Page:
WATCH: Labour MP Chris Bryant fights back tears in emotional speech backing gay pardon law
A top Labour MP fought back tears today as he begged the Government to back a blanket pardon for all those convicted under now abolished sexual offences.
Chris Bryant argued people who had had their lives ruined by the convictions would not wish to contact the Home Office for a pardon - as the Government proposes.
Ministers are pushing a similar proposal through an amendment to the Policing and Crime Bill, which would pardon the dead but force the living to apply to have their names cleared through a "disregard process".
SNP MP John Nicolson presented a rival bill to the Commons today which would pardon all those convicted before homosexuality was decriminalised. Crucially it would also apply to those still living.
In an impassioned speech Mr Bryant said there was a “real problem” in forcing those still alive to go through a new process to clear their names.
He questioned why those affected, who may be in their eighties, would want to dredge up what had been a “brand” on their lives and which may have caused “terrible problems” in their family, social and work lives.
“Why on earth would you want to write to the Home Secretary and say ‘please can I be pardoned’?” he went on.
“Why on earth would you want to go through a process all over again? Why on earth would you want someone to analyse whether or not you were guilty at all way back when?”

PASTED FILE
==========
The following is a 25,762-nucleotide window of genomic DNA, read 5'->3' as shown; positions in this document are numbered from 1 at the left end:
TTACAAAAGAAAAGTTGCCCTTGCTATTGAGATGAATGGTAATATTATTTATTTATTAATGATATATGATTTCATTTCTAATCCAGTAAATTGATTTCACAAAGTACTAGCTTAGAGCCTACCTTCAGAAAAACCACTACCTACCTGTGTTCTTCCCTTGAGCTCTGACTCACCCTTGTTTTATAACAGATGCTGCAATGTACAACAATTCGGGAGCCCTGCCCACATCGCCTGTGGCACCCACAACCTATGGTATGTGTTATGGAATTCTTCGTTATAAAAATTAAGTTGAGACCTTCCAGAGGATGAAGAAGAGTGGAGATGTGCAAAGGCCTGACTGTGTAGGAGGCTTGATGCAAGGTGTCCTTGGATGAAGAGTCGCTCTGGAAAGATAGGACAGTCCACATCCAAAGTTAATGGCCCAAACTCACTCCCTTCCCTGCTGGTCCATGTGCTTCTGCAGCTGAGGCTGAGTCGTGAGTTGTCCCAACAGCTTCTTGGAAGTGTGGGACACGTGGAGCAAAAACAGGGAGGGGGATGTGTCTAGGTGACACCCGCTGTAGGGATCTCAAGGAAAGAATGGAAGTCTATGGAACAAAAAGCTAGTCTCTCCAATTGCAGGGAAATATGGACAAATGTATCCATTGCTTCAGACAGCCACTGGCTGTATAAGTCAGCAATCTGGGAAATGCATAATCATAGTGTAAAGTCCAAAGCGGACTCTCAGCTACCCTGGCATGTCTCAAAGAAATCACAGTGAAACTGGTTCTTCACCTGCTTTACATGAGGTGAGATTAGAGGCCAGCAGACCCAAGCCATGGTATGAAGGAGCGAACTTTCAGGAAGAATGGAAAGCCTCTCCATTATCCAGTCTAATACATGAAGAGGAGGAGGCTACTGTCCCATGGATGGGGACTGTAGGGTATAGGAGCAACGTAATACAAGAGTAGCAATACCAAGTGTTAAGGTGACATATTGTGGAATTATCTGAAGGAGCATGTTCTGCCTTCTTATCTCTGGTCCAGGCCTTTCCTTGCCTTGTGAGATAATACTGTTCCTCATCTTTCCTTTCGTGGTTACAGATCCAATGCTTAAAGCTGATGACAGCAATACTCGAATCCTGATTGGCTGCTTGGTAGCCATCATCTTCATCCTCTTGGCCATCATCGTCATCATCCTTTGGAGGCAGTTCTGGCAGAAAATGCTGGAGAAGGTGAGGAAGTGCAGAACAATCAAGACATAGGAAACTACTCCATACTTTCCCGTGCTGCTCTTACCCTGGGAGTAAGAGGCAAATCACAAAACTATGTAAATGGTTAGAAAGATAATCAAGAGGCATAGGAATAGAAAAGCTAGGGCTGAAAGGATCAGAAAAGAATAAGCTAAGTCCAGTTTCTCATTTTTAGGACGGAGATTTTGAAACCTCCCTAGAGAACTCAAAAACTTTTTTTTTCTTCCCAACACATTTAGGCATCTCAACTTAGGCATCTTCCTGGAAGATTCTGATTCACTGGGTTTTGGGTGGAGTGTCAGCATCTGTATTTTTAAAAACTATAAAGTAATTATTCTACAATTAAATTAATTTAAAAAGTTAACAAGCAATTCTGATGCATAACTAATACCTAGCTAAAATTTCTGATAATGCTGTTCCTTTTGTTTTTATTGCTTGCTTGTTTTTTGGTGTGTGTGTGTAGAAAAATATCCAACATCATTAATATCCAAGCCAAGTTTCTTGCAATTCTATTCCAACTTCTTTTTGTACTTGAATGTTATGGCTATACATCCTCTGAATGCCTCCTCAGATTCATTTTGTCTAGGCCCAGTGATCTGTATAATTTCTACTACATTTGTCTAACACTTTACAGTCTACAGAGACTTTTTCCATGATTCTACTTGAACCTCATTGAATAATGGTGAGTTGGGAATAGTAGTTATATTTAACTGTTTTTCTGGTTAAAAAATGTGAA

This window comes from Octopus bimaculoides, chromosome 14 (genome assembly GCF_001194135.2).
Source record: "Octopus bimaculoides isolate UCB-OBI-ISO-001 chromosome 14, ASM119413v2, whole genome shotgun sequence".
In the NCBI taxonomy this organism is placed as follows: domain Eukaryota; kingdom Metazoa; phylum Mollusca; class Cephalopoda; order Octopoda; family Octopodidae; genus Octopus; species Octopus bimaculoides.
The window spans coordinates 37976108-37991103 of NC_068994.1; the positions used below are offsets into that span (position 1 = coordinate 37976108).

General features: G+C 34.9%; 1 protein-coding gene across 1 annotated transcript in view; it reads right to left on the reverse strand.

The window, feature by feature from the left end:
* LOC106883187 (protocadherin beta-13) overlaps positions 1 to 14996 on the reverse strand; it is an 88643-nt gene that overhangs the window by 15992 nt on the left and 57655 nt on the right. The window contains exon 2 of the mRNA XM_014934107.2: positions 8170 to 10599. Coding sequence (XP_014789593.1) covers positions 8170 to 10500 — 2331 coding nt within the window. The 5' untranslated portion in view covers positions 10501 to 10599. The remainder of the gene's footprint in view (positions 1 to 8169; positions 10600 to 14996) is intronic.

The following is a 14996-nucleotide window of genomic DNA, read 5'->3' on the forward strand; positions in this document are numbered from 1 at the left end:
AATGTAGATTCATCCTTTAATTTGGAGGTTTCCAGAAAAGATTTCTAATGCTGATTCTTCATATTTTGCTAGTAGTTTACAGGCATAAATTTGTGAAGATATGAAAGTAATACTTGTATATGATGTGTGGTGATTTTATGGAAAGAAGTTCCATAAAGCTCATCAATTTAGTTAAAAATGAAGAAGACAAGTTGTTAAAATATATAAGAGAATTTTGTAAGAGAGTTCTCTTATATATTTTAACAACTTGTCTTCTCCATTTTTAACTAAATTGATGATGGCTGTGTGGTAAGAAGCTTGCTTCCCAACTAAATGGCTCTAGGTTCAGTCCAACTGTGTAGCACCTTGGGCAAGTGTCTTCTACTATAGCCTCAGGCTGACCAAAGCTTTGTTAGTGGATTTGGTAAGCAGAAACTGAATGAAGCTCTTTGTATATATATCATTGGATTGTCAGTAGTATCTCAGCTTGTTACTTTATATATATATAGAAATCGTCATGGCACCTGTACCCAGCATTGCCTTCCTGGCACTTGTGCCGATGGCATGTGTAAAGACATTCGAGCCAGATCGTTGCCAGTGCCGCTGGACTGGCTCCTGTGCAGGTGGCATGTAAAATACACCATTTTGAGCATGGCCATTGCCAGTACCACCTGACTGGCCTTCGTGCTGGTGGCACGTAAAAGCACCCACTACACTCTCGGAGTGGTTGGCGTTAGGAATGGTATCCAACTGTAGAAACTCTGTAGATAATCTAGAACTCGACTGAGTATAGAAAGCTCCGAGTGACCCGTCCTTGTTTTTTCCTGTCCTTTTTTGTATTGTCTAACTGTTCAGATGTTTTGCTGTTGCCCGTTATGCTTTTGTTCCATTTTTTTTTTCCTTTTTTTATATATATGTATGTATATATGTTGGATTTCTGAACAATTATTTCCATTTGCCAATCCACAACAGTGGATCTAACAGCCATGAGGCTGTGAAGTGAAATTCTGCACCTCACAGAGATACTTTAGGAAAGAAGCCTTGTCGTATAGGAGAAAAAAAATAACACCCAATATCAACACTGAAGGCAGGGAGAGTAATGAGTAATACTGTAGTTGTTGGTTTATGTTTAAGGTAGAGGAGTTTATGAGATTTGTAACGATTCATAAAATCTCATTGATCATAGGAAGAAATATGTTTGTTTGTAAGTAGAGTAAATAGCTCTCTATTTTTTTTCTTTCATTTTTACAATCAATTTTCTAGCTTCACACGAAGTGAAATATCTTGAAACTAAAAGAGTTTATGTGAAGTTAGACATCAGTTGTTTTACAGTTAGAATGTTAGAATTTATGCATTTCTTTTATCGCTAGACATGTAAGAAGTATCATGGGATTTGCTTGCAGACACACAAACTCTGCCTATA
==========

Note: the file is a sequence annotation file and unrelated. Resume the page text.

Mr Bryant argued the bill should remember a group of gay MPs from the 1930s - Ronald Cartland, Jack Macnamara, Anthony Muirhead, Robert Bernays and Victor Cazalet.
The group became staunch opponents of appeasement after a visit to Germany, but the Government at the time branded them “glamour boys,” hounded them and threatened them with deselection.
He added that if it was not for those MPs "we would never have faced down Hitler and wouldn't enjoy our freedoms today".
Minister Sam Gyimah argued the Government bill will secure against pardoning those whose convictions still stand, such as if they had sex with a minor.
For the same reason Tory MP Craig Whittaker said Mr Nicolson’s Private Member’s Bill was not “watertight”.
But Mr Bryant retorted: “If there are things that need to be put right, let’s put them right.
“If this bill is not watertight, let’s make it watertight. But the place to make it watertight is in the committee, not by turning our back on this today.”
SNP MPs argue the bill is safeguarded by refusing pardons for those convicted of anything which remains an offence.